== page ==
And of course the nice whammy of the play is that here we are in an ostensibly post-racial world, isn’t that what Lindsey says, that “the rest of the world has begun a more sophisticated conversation about the topic?” Yet it still bubbles through. And it bubbles through with her as much as with her husband. You know, when the second act begins, everyone is literally sitting in a line, as if they’re equals.

It’s democratic

And so is the staging: static and flat and democratic.

Yeah. Yep.

Because it dramatizes this equal footing that we’re on.

Well you know Bev at the end of act one optimistically dreams that someday we could all sit down at a big table, and that’s what we’re doing in the second act. We’re all sitting at that big table, and it hasn’t solved anything, except maybe a few things about the way we talk to each other? Maybe that? But it’s like saying if you had your foot amputated when you were two years old, it doesn’t grow back. That wound is still there. And it’s never gonna go away.

There’s a moment I like in the second act where Tom is reading what the Landmarks code says about Clybourne Park and “its distinctively low-rise single family homes,” and people start yelling and then Lindsey says, “And you know the thing is communities change, they do, and that’s just the reality, and some change is inevitable.” And then Lena responds, “It might be worth asking yourself who exactly is responsible for that change.” The repeated use of the word “change” here feels like an intentional reference to Obama’s campaign slogan, you know?

Yeah, uh-huh. Well that’s how the play ends too. Bev says to Kenneth, “I think things are about to change, I think they’re gonna change for the better.” She rings that word several times. I think that was actually adjusted in the last draft of the script before we went into production, to make that reference.

So when you wrote the play, it wasn’t…

It was before Obama’s run for the presidency. But that quickly came up. And you know, I don’t want to shit on Obama now, I’m glad he won, but it is a little, what’s the word, sobering, to realize that change is a lot more difficult to accomplish than it is to print on a poster.

You said something earlier about questioning your own racism, and it reminded me of something we talked about generally in your last interview. I think you were talking about your first play, An Actor Retires, and you said, “I wrote this play about how my pretentious arrogant little personality was perhaps not the ideal personality to have as an actor.” Then you talked about how later you stopped writing plays with parts for yourself in them, yet the motif of self-critique remains clearly in all of your work. I think people naturally assume satirists have an axe to grind or a soapbox to climb up on or something, and maybe miss the element of self-examination you have.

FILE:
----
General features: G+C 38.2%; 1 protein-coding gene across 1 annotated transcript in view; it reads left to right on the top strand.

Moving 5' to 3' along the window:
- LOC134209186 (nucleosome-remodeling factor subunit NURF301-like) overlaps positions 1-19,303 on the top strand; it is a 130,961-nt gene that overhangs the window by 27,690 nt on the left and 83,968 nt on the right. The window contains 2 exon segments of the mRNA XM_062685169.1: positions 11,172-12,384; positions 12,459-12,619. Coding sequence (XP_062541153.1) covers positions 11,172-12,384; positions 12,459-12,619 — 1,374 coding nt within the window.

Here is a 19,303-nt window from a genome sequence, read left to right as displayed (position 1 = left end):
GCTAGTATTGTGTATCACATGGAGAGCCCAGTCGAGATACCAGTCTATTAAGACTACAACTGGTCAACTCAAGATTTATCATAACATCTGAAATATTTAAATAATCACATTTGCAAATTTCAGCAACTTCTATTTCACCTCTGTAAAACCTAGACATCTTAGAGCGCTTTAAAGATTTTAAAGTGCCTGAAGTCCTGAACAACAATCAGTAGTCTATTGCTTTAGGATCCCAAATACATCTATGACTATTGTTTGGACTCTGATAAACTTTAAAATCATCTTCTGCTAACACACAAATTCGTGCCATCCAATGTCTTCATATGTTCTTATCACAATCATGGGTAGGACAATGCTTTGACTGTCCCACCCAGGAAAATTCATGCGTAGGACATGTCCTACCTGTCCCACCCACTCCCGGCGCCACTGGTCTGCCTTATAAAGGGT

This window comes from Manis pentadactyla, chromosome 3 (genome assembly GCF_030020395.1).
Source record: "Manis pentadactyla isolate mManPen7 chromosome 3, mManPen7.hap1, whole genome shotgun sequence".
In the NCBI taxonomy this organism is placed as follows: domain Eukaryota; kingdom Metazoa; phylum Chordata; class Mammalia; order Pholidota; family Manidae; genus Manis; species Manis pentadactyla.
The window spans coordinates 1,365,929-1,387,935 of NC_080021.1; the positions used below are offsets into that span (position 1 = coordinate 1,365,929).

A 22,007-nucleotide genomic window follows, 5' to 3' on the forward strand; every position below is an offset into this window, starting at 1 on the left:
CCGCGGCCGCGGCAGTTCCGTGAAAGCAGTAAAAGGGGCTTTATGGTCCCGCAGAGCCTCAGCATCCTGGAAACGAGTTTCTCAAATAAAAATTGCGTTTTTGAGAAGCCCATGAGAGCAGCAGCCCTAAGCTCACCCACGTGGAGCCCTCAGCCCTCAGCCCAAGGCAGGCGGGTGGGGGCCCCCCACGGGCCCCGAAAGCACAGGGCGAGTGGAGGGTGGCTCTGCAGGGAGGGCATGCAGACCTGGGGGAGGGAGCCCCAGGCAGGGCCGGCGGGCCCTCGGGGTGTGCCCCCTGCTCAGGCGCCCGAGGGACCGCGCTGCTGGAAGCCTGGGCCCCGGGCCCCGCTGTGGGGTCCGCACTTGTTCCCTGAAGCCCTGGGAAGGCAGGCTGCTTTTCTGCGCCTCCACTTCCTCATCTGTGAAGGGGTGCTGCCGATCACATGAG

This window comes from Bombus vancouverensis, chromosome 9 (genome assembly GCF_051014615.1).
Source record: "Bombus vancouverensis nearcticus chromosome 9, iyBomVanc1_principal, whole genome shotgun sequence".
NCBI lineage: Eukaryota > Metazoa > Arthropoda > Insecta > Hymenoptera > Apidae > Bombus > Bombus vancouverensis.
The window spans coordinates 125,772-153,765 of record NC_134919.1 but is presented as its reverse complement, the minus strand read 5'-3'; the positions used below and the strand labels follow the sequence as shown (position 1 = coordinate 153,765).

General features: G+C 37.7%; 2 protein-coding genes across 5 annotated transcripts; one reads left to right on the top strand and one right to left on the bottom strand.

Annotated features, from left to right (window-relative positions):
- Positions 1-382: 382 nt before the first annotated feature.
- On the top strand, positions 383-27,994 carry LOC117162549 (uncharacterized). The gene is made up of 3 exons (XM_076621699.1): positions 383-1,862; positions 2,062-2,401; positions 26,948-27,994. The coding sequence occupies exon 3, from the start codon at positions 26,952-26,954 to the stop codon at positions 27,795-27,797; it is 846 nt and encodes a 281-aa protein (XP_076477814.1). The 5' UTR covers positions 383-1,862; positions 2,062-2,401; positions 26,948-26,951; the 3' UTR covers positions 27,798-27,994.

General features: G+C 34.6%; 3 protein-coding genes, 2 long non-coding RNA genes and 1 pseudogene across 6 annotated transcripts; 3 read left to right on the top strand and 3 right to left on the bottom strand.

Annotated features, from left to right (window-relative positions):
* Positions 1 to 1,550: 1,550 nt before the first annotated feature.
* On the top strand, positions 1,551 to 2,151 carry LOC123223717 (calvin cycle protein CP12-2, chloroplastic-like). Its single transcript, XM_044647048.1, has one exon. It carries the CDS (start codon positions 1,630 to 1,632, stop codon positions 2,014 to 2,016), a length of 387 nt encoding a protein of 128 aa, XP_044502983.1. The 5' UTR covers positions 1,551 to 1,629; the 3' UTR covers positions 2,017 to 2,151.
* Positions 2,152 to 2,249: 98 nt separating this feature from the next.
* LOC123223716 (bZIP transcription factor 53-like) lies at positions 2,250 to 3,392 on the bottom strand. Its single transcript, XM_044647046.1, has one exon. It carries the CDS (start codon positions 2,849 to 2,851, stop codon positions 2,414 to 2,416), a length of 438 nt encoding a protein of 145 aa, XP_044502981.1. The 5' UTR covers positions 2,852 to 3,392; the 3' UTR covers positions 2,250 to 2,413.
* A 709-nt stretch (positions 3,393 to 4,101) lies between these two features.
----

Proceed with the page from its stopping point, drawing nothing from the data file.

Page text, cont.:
You know, after The Pain and the Itch there were a lot of people who presumed I was a Republican, because, well it’s a legitimate thing to assume since I come from Texas, but I think they assumed it because the play was critical of a certain kind of idiotic behavior of some of us on the left. And by “us,” I don’t mean “them,” I mean “us.” I mean that’s the idiotic behavior I indulge in. And so yeah, I think weirdly those of us on the left shoot ourselves in the foot so thoroughly without any help, that I think it seems a little gratuitous to actually kick the left when they’re down! But the character of Steve in the second act of this play makes as big an ass of himself as I make of myself over and over again in social situations. And he does it on principle. He does it because he believes that the principle that he’s following is noble or enlightened in some way, that he should be allowed to do it. Meanwhile, he’s making an ass of himself. Although I would say, I think the principle that he’s standing up for is legit. He’s saying he shouldn’t have to base all of his actions on the supposed sensitivities of who is in the room. All that you do then is create an incentive for people to be sensitive, and then you lead to government by the most sensitive members. That’s a kind of bullshitty way to decide what your action is in the world. But when you do ignore the sensitivities of the people in the room, you get in big trouble.

Paying heed to the sensitivities of others is also a principle some people hold, but living by them is a different matter. As two different characters say in both acts of Clybourne Park, “Well, you can’t live in a principle.” And when Lena says there is a conspiracy to break up her neighborhood, Lindsey counters, “You know what? We’re talking about one house.”

Right. That’s what you do in an argument about real situations. I mean Lena is saying, here’s a real situation. This neighborhood has been a majority black neighborhood, and now it’s changing, and we’re not comfortable with that situation. She’s as real about it as you can be. And Lindsey says, but we’re talking about one house, we’re talking about my individual life, which has nothing to do with your reality. She’s saying, I have a principle of freedom that conflicts with your principle to have things respected. My freedom principle is in conflict with your history and respect principle. And so the clash of those two principles doesn’t produce any conclusions, it just produces anger and argument. And that’s what’s interesting to me about it.